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Why Is Donnie Allison a NASCAR Hall of Famer?

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Joshua Lipowski

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What’s Happening?

On Friday, Donnie Allison will be inducted into the NASCAR Hall of Fame alongside Jimmie Johnson and Chad Knaus. Allison won 10 races in his Cup Series career, and he is a member of one of NASCAR’s most iconic families. What was it that convinced the voters that a 10-time race winner should be in the NASCAR Hall of Fame?

Read Also:

  • Donnie’s older brother is a Hall of Famer and a member of NASCAR’s 75 Greatest Drivers list, Bobby Allison. Donnie’s late nephew, Davey, is also one of NASCAR’s 75 Greatest Drivers and a Hall of Famer. Donnie was also an original member of the “Alabama Gang” alongside Red Farmer and Bobby Allison.
  • Donnie was voted into the Hall of Fame via the “Pioneer Ballot”. He beat out driver A.J. Foyt, driver Sam Ard, mechanic and car owner Banjo Matthews, and car owner Ralph Moody. Donnie received 53% of the vote.
  • Fans are happy for Allison to join the Hall of Fame, but, some younger fans may not know much about him. Well, here we are to tell you more about Donnie Allison.

His Driving Career

At first glance, fans may look at 10 wins and think, “That’s a solid career, but, is it really Hall of Fame worthy?”. Donnie Allison was not even listed as one of NASCAR’s 75 Greatest Drivers in 2023. However, Allison’s career comes down to quality over quantity.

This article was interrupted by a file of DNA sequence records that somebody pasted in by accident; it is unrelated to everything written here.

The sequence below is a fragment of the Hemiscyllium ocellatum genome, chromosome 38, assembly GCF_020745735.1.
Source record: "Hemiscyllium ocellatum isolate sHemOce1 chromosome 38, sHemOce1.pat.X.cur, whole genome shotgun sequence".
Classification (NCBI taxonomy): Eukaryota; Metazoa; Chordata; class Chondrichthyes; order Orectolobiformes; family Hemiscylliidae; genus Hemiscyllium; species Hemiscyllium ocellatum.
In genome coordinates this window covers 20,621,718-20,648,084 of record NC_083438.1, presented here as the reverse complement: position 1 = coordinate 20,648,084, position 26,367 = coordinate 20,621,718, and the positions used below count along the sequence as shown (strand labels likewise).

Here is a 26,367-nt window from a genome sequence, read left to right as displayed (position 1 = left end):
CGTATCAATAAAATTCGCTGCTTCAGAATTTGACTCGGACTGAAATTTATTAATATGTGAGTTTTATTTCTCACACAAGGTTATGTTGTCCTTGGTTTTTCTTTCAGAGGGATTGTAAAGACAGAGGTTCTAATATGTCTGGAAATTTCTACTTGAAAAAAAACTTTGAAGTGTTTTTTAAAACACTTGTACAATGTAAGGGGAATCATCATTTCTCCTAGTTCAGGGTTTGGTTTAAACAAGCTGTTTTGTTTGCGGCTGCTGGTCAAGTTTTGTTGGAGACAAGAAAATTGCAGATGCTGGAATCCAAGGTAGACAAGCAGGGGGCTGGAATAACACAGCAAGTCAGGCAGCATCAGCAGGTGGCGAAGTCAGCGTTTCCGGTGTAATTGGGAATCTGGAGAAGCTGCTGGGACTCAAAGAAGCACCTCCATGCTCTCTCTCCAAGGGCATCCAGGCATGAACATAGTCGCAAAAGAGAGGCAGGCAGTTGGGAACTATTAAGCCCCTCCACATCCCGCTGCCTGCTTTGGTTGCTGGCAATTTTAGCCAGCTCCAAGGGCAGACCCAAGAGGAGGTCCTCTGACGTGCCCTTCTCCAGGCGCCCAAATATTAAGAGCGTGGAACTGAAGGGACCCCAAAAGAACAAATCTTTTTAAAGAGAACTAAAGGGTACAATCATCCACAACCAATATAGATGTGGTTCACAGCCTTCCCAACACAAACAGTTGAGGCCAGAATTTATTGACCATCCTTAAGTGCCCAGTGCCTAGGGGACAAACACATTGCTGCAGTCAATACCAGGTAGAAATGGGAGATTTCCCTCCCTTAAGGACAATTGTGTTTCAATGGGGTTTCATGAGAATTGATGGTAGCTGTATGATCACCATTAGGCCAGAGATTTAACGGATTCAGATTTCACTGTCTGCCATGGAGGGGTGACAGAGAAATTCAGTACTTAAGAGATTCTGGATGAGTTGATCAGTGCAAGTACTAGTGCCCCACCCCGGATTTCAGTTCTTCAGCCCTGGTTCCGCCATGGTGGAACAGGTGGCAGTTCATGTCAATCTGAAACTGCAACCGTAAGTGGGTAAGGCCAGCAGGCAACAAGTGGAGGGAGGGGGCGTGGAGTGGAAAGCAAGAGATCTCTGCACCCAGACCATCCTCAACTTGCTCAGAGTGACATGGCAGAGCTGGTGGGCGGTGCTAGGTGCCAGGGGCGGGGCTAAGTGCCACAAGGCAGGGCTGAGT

He never finished a full-time NASCAR Cup Series season. The closest he came was in 1974, when he started 21 of 30 races. As a result, he was never a serious threat for a Championship.

However, when he did race, he was fast. In 248 career starts, Allison had 10 wins, 78 top-5s, 115 top-10s, and 18 poles. That comes out to a winning percentage of 4.03%.

That winning percentage is comparable to a few other NASCAR Hall of Famers. Terry Labonte (2.5%) and Bobby Labonte (2.9%) each had far worse winning percentages, and Dale Earnhardt Jr. (4.12%) is about on par with Allison.

Perhaps the most comparable driver to Allison is Hall of Famer Buddy Baker. Both drivers competed against each other throughout the late 1960s into the 1970s, and Baker won 19 races in 700 starts (2.7%). Again, that percentage is lower than Allison’s.

His totals may not be as impressive, but, a deeper look shows that his numbers are at least on par with other Hall of Famers. It leaves many to ask the question, what if Donnie Allison decided to race full-time? If he would have made 700 starts in his career, same as Baker, these are the totals Allison was on pace for.

  • 28 Wins
  • 220 Top-5s
  • 325 Top-10s
  • 51 Poles

That’s a Hall of Fame resume. We will never know what Allison would have done if he attempted to race full-time, but, when he did race, he was very competitive.

His Contributions to the Sport

Donnie Allison gained some clout because of being a part of the famous “Alabama Gang” and being a part of the Allison family. Both groups did a lot for the sport, and they both account for multiple NASCAR Hall of Famers.

However, Allison’s biggest claim to fame is a race he did not win, the 1979 Daytona 500. The story of the 1979 Daytona 500 cannot be told without mentioning Donnie Allison. His battle with Cale Yarborough and subsequent fight with brother Bobby against Yarborough was one of the most iconic moments in NASCAR history.

The story of NASCAR’s rise cannot be told without mentioning Donnie Allison’s name. He was also a great race car driver, even if he did not race as much as others did. That’s why he’s in the Hall of Fame.

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Joshua Lipowski

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